Years ago, I bought the book, The Infinite Atonement, by Tad R. Callister. I have always meant to read the whole thing, but have only gotten through bits and pieces here and there. When I read from it, I take days to digest and process the knowledge therein. So I've decided I'm OK with reading a chapter at a time. A few days ago, I began my search of "Why?" It has been a glorious search. I read the following chapters: Ch 1 What is the Significance of the Atonement? (again for like the 5th time), Ch 7 The Consequences if There Had Been No Atonement and Ch 26 Was the Atonement Necessary or Was There Another Way?, and parts of Ch 25, How Do Justice and Mercy Relate to the Atonement? All such wonderful insights. I love this thought from Ch 25, sharing the parable of the bicycle from Stephen E Robinson's book, Believing Christ. "This is the spirit in which Nephi counseled, 'For we know that it is by grace that we are saved, after all we can do' (2 Ne 25:23). In other words, we contribute to our salvation, but we do not earn it. That was also the spirit of Paul's message: 'For by grace are ye saved through faith; and that not of yourselves: it is the gift of God: not of works, lest any man should boast' (Eph 2:8-9). Thus works alone cannot save us; grace is an absolute prerequisite. But a certain amount of works (ie, the best we have to offer) are necessary to trigger God's grace and mercy. No matter how hard we work, how diligently we serve, or how righteously we live, we will never deserve more than we receive," (Callister, 320)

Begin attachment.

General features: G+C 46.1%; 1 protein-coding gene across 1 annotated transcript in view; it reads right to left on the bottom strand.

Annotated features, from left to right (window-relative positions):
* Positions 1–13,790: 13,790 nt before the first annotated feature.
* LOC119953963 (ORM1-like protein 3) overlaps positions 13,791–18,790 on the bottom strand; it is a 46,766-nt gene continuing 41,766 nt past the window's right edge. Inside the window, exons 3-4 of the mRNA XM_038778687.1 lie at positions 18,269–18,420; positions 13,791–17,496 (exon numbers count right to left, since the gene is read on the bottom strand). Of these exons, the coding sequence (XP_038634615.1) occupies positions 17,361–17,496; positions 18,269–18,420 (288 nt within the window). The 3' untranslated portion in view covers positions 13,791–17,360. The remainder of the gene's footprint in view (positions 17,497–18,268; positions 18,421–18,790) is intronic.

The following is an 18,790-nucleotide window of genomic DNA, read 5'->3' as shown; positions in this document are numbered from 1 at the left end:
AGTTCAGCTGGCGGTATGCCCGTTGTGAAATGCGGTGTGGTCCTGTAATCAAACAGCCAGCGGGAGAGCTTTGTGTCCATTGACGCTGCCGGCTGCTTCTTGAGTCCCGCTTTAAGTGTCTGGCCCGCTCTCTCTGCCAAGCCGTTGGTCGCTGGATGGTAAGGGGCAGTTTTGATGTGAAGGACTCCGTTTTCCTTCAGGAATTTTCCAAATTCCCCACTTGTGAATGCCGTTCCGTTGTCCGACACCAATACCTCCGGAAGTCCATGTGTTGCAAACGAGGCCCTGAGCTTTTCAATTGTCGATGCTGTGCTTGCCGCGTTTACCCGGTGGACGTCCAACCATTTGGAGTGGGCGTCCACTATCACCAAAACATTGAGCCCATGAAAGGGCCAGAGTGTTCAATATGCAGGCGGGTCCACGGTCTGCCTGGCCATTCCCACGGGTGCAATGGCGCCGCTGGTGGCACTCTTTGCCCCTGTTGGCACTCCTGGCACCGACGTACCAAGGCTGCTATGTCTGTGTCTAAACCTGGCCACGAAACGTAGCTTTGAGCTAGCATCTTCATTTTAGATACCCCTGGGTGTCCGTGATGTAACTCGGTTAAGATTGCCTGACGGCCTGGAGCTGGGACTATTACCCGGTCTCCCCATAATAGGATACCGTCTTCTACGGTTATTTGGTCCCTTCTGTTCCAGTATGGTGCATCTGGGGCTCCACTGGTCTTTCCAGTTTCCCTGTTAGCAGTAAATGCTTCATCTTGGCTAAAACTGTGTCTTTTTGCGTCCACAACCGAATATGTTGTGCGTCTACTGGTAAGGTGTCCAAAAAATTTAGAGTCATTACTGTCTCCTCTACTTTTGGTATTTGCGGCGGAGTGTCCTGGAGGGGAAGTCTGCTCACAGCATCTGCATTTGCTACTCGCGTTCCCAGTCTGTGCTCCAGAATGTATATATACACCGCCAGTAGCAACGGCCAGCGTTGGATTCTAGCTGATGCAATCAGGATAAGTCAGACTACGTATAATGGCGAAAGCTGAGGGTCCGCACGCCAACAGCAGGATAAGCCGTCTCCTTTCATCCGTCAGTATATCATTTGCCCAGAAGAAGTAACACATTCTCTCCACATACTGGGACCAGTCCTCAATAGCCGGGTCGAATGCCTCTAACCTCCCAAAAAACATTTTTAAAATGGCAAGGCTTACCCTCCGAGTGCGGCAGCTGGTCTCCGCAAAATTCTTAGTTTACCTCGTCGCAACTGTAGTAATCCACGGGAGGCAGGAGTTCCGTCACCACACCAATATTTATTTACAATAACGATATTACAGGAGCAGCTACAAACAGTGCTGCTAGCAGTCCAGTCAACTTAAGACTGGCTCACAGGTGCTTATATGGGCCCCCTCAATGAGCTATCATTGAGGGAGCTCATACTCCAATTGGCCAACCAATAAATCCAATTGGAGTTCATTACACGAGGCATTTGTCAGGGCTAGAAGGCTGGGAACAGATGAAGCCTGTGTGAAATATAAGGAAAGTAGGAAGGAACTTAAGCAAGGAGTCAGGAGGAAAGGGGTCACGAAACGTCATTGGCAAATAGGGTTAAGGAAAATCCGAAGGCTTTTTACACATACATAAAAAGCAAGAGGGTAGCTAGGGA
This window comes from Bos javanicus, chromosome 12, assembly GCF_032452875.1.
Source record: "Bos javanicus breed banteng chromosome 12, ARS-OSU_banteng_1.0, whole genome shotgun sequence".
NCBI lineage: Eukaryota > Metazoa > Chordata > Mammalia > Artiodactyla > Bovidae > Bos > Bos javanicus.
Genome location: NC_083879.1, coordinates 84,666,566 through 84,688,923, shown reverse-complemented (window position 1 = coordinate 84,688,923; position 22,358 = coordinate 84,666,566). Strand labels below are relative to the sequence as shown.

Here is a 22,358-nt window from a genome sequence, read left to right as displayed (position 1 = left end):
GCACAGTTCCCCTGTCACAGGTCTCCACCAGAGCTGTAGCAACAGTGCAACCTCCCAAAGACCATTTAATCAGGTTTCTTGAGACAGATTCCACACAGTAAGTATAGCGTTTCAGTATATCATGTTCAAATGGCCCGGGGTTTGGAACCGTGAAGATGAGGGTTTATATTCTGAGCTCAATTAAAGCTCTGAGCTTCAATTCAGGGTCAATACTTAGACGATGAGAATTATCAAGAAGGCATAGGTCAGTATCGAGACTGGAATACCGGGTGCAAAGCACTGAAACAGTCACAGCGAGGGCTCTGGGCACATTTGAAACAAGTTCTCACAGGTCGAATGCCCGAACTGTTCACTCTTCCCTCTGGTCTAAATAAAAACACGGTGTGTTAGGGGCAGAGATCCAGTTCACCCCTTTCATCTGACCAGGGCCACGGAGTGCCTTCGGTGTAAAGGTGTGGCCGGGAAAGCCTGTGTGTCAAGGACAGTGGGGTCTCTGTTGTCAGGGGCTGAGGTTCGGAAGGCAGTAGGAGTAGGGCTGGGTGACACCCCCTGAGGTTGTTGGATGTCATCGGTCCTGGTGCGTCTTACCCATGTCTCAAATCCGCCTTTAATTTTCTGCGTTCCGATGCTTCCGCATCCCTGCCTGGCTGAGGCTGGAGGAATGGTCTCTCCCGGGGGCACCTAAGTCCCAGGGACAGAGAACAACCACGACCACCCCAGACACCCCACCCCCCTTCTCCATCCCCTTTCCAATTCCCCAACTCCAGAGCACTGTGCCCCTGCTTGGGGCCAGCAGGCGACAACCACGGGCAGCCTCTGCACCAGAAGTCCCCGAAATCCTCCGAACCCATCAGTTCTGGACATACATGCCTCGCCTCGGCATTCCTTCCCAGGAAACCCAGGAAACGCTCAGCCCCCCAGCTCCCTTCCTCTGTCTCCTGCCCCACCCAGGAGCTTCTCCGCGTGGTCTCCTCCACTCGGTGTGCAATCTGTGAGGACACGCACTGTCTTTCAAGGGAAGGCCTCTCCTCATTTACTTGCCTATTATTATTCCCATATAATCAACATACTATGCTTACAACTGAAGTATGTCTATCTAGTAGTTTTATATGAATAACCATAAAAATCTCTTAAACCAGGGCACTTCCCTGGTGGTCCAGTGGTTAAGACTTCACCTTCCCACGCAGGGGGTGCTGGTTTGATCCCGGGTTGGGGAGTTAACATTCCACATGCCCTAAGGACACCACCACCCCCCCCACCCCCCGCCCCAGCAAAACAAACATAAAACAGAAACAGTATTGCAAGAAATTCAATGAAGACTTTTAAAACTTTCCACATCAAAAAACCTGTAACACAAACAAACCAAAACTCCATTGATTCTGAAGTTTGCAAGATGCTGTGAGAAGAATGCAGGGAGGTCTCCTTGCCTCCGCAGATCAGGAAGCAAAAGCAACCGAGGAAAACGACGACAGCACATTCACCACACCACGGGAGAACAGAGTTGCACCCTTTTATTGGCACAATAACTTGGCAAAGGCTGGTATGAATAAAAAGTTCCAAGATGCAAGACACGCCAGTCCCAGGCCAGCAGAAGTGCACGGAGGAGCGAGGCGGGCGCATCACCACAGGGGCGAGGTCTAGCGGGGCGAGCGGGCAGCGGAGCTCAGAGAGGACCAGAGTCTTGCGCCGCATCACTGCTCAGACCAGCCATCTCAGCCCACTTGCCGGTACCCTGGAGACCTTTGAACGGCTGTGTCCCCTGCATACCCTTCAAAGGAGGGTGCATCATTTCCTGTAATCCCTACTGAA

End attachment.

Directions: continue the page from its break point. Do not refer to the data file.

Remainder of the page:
I think I've mistakenly thought that were it possible for us to live a perfect life, we would qualify ourselves for exaltation and wouldn't necessarily need the Atonement. I've equated Christ's perfection with His ability to atone for our sins, forgetting that the Atonement and exaltation are so much more than just wiping away guilt. Exaltation is about becoming like God. We are feebly here on earth trying to do so, and just like our little children, we can't quite possibly be like our Parent without help. The Atonement was not only to cover our sins, but Christ's mission to bridge the gap between us mortals and our Heavenly Father. Being deity Himself, He was able to descend below all things and "bring Nature up with Him." His mission was to help us to become perfect, "even as I, or your Father who is in heaven is perfect" (2 Nephi 12:28). To be like God requires so much more than perfection, though. It requires massive amounts of knowledge, wisdom, and experience. What better way to gain all of that than through the Atonement, through guidance and the bowels of compassion of the One who experienced this mortal realm so that He can help us through it? I love that Christ not only showed the way to becoming like our Father in Heaven, He suffered and experienced all heartache and sinly sorrow so that He could understand us, and pull us through this mortal realm into an exalted godly state. What a beautiful way to go through life, always with help from above. I love that we can understand this "help" through being parents, serving others and acting as proxy in the temple for deceased ancestors. That we too can be saviors on Mount Zion.